Jargon, like other manifestations of language, can change over time; and management fads may influence management-speak. Thus the much-maligned use of the term empowerment[15] may have peaked about 2004 before declining.[16][original research?]

See also[edit]


  1. ^ Bryan A. Garner (28 July 2009). "Commercialese". Garner's Modern American Usage (3rd ed.). Oxford University Press. pp. 168–69. ISBN 978-0-19-987462-0. Retrieved 21 March 2013.
  2. ^ a b Sandberg, Jared (24 October 2006). "The Jargon Jumble: Kids Have 'Skeds,' Colleagues, 'Needs'". Wall Street Journal.
  3. ^ a b Darics, Erika (29 June 2016). "Looking under the bonnet of annoying management speak". The Conversation.
  4. ^ Gorsevski, Ellen W. (2015). "Chipotle Mexican Grill's Meatwashing Propaganda". In Samuel Boerboom (ed.). Language of Food. Lexington Books. pp. 201–225. ISBN 978-1-4985-0556-7. Retrieved 25 February 2020.
  5. ^ Mulheron, Maurie (August 5, 2013). "Corporate-speak reflects a sinister ideology". Surry Hills Education. 94 (7): 8.
  6. ^ Linnell, Garry (17 March 2017). "Going forward, corporatese should be confined to the dustbin". The Sydney Morning Herald.
  7. ^ Young, Molly (20 February 2020). "Garbage Language Why do corporations speak the way they do?". Vulture.
  8. ^ Poole, Steven (25 April 2013). "10 of the worst examples of management-speak". The Guardian.
  9. ^ List, B.; Schiefer, J.; Tjoa, A. M. (2003). "Process-Oriented Requirement Ananlysis Supporting the Data Warehouse Design process – A Use Case Driven Approach". Database and Expert Systems Applications: 11th International Conference, DEXA 2000 London, UK, September 4–8, 2000 Proceedings. Lecture Notes in Computer Science. Vol. 1873. Berlin: Springer. p. 601. ISBN 9783540444695. Retrieved 19 March 2023. [...] the purpose of each business process is to offer each customer the right product or service (that is, the right deliverable) [...].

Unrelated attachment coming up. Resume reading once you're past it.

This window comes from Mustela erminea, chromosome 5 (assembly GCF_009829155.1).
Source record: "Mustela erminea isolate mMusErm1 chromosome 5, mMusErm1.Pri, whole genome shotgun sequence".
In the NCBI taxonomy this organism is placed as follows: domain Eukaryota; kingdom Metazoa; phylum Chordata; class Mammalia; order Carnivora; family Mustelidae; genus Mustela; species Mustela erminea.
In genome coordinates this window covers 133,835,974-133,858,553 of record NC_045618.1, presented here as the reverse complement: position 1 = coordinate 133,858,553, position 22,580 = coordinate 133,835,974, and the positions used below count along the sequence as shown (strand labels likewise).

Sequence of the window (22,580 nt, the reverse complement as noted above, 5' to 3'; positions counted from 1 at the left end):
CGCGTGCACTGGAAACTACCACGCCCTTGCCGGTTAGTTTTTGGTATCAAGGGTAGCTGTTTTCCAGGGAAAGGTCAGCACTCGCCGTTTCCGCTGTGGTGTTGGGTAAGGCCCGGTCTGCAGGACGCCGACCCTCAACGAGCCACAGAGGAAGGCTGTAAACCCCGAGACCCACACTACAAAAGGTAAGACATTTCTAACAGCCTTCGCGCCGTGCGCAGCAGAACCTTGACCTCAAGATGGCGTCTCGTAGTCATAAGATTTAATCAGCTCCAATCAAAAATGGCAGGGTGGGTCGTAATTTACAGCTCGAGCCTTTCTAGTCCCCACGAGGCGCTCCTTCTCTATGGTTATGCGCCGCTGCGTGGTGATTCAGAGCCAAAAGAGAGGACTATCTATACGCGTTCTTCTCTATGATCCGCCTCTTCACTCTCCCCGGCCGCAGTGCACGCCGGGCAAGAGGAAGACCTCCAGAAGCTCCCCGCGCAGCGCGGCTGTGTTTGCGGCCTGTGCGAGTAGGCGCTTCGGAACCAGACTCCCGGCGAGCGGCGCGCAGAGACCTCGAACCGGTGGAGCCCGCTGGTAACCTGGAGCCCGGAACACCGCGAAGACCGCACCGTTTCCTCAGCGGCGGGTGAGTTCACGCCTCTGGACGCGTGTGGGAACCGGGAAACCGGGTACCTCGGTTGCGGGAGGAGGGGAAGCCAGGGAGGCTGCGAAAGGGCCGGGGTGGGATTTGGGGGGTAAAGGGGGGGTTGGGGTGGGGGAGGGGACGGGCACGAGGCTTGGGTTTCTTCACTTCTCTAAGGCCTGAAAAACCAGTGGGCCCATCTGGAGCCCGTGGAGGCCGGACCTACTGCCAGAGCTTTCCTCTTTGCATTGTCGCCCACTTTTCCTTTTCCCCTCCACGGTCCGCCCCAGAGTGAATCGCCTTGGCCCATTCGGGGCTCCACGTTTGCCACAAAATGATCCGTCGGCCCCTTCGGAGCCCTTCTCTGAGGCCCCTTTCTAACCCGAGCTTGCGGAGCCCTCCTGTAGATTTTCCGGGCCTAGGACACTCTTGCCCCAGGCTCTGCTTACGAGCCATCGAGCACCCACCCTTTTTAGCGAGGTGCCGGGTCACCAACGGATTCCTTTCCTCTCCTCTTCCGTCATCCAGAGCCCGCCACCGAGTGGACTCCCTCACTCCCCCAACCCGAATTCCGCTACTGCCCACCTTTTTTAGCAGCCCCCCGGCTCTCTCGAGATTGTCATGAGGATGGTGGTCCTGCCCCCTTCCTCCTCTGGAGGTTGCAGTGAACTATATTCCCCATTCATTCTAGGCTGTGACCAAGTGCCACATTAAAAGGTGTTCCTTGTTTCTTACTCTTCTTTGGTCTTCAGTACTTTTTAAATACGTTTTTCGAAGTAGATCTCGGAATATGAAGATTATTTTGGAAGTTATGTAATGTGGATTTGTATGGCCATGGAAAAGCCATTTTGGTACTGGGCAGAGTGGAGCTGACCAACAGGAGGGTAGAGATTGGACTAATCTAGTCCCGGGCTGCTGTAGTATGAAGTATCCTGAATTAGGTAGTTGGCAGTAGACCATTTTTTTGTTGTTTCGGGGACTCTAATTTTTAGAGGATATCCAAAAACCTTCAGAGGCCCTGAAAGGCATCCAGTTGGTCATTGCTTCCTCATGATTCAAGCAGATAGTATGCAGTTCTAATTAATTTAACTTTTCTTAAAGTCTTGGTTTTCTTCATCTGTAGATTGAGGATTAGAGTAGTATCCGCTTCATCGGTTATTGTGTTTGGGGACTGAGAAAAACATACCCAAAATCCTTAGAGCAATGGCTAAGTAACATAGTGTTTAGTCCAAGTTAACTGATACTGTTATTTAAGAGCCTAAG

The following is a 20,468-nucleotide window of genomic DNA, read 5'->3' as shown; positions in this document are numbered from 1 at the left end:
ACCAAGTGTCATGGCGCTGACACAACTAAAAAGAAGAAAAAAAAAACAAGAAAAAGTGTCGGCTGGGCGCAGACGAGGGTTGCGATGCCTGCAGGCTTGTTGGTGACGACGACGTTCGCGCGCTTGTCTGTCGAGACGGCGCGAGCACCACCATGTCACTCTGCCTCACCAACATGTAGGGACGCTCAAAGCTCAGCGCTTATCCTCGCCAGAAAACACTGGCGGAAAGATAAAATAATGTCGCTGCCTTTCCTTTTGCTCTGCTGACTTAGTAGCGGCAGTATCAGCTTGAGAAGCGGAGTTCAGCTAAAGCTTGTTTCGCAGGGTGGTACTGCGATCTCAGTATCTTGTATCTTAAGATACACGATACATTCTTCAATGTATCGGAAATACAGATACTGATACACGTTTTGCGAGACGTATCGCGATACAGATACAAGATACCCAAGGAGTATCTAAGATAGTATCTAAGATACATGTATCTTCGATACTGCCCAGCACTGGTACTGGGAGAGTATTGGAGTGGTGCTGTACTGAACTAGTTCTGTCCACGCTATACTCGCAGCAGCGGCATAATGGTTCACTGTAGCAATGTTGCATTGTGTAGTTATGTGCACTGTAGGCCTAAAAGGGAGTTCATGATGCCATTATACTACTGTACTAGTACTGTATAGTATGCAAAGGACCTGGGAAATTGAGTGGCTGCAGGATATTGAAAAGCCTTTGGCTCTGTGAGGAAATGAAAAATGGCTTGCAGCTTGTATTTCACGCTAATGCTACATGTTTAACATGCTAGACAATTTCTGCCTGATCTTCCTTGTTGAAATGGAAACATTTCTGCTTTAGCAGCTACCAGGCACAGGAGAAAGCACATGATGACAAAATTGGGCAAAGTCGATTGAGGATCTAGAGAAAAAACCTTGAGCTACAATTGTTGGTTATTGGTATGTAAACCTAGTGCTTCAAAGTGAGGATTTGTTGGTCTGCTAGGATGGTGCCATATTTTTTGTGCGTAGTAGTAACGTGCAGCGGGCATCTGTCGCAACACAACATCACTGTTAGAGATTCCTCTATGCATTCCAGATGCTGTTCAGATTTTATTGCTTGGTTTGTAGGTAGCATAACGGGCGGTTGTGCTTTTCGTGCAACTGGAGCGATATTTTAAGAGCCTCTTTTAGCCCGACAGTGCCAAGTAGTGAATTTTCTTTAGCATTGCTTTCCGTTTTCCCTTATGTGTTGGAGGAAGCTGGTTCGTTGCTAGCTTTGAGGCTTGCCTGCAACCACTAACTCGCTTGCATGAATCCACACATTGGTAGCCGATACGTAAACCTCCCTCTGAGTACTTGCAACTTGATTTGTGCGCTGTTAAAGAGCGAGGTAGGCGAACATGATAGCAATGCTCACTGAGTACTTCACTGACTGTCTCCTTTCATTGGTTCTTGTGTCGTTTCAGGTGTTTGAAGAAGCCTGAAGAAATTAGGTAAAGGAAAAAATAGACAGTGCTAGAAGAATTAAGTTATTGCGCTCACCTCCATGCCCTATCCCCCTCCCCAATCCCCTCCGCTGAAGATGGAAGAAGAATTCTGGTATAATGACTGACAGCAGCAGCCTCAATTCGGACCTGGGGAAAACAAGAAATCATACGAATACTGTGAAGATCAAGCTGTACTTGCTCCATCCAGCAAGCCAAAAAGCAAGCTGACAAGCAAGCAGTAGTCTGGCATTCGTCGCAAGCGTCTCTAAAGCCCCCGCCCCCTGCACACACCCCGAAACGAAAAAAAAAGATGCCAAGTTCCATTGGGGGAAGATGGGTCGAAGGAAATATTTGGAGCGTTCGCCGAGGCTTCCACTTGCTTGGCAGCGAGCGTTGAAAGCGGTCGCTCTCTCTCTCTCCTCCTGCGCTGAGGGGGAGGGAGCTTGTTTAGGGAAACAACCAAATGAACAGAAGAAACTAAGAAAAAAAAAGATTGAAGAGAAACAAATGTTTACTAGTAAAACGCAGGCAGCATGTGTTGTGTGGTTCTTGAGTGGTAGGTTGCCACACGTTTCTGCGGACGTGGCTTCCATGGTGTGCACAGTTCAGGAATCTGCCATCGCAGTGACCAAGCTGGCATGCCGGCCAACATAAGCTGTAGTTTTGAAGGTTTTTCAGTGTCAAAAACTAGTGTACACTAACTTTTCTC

10. ^ "team". Oxford English Dictionary (Online ed.). Oxford University Press. (Subscription or participating institution membership required.)
  11. ^ Brians, Paul (19 May 2016). "Going forward". Common Errors in English Usage and More. Retrieved 29 July 2022 – via Washington State University.
  12. ^ John, Bortman (25 February 2024). "Common Errors in English Usage and More". Common Errors in English Usage and More. Business Terms and Business Jargon explained. Retrieved 25 February 2024 – via Trinity College.
  13. ^ Owen, Jo (3 October 2020). "Responsibility". The Leadership Skills Handbook: 100 Essential Skills You Need to be a Leader (5th ed.). London: Kogan Page Publishers. p. 9. ISBN 9781789666700. Retrieved 19 March 2023. Responsibility is massively abused in management speak. Most people's hearts sink when responsibility comes into the conversation: it is rarely a positive development.
  14. ^ Cierpich, Agnieszka (2018). "English-Polish contacts in corporate speak". Socjolingwistyka [Sociolinguistics]. 32: 91–106. doi:10.17651/SOCJOLING.32.6. ISSN 2545-0468; (in English). See pp. 102–103 for examples. (Direct PDF download – 341 kB)
  15. ^ Korczynski, Marek; Hodson, Randy; Edwards, Paul K., eds. (2006). Social Theory at Work. Oxford University Press. p. 40. ISBN 9780199285976. Retrieved 19 March 2023. ... what in managementspeak is 'empowerment' is more accurately described as degradation. ...
  16. ^ "empowerment" usage: 1960–2019 Google Books Ngram Viewer[original research?]

Further reading[edit]

  • Bryan Garner (2011). Dictionary of Modern Legal Usage. Oxford University Press. ISBN 978-0195384208., regarded as an authoritative guide to legal language, and aimed at the practicing lawyer.
  • Maria Fraddosio, New ELS: English for Law Students (Naples, Edizioni Giuridiche Simone, 2008) is a course book for Italian University Students.
  • BBCi (2006) "Workplace jargon isolates staff" [1]
  • Reef Business Information (2006) "Managers unable to communicate with staff," Personnel Today

External links[edit]